An article in the New York Times yesterday on men who simply won’t go back to work caught my eye because at times expressly and at other times by implication, it delves into the potent mix of cultural and behavioral forces that seem to impact what we offhandedly refer to as “work ethic.” The behavioral and cultural issues noted in the article circle back to an interesting point in litigation involving ERISA governed long term disability plans, which is that – so long as certain legal requirements are met – the plans and their administrators have a great deal of discretion in deciding whether or not someone is disabled or should, instead, be expected to return to work in some capacity or another. In real world terms, in the course of litigation, this grant of discretion provides plans and administrators with a certain amount of power over plan beneficiaries with regard to the question of whether the beneficiary is truly disabled or instead belongs at work.
The general ins and outs of the discretion granted to administrators in that circumstance, I won’t discuss in much detail here. For present purposes, it is sufficient to note that when an ERISA governed disability plan grants the administrator discretion in interpreting and applying the plan’s terms, the administrator has a great deal of latitude in its decision making, generally subject only to the requirement that the decision be reasonable (with the case law providing further detail as to what reasonable means in that context). This issue is delved into in more detail here. Although lawyers for claimants often object to this line of thinking, this grant of discretion is usually considered to be acceptable on the thesis that it fits with Congress’ intention to encourage employers, by making it relatively easy to provide them and by limiting employers’ exposure to liability, to provide such benefits.
But the New York Times article points to another possible – and real world – justification for granting such discretion to plans and their administrators, and for granting them great leeway in determining whether a claimant is sufficiently employable to be expected to work rather than collect long term disability benefits. Discussing disability benefits under social security, the article points out:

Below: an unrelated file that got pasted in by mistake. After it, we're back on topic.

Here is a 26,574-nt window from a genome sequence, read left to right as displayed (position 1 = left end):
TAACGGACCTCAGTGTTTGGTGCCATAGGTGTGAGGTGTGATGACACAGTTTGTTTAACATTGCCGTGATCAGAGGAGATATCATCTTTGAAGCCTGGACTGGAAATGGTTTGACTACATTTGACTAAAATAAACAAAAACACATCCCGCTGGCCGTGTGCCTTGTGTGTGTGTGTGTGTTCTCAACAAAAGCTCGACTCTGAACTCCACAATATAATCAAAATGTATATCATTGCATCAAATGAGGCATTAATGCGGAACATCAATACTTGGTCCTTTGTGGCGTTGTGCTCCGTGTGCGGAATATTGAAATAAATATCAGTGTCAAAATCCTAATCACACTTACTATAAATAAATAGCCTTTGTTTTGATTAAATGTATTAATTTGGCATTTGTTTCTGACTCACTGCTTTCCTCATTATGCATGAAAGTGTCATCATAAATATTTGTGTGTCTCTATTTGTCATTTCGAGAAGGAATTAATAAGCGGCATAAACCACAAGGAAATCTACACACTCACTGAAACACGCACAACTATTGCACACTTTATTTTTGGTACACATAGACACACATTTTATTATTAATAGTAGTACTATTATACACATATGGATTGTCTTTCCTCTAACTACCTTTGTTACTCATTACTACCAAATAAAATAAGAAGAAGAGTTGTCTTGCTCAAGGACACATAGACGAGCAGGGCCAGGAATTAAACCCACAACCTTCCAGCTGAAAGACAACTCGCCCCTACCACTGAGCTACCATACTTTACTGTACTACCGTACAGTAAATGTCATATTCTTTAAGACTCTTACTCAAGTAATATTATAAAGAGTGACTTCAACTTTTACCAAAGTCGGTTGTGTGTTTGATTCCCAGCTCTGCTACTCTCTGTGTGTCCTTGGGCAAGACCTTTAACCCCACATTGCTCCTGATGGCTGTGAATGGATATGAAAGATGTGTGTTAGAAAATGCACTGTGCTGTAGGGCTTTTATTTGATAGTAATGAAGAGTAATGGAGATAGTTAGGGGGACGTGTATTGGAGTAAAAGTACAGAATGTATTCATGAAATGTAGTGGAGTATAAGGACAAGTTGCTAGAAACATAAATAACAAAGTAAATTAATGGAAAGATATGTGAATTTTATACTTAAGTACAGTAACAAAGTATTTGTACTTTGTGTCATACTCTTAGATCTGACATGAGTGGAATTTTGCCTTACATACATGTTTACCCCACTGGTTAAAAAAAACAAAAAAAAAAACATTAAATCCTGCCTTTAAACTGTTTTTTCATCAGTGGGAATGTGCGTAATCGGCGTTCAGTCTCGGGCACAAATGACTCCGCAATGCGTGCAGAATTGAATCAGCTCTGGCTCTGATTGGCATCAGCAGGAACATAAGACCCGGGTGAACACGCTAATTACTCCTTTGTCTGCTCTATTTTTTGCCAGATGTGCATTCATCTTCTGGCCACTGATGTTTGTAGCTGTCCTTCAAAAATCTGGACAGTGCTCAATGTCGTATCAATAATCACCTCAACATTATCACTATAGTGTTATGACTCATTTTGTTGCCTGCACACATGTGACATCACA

The ailments that qualify them are usually real, like back pain, heart trouble or mental illness. But in some cases, the illnesses are not so serious that they would prevent people from working if a well-paying job with benefits were an option.
The disability program, in turn, is an obstacle to working again. Taking a job holds the risk of demonstrating that one can earn a living and is thus no longer entitled to the monthly payments. But staying out of work has consequences. Skills deteriorate, along with the desire for a paying job and the habits that it requires.
“The longer you stay on disability benefits,” said Martin H. Gerry, deputy commissioner for disability and income security at the Social Security Administration, “the longer you’re out of the work force, the less likely you are to go back to work.”

Now I have no basis to know whether these statements are correct, or whether there is independent research to support – or for that matter to discredit – these points. If true, however, they may suggest an independent justification – possibly intended but more likely simply fortuitous – for granting such authority to plans and their administrators, namely that it may counterbalance a disabled employee’s own tendency to prefer the safe harbor of disability benefits to the riskier and harder course of returning to work.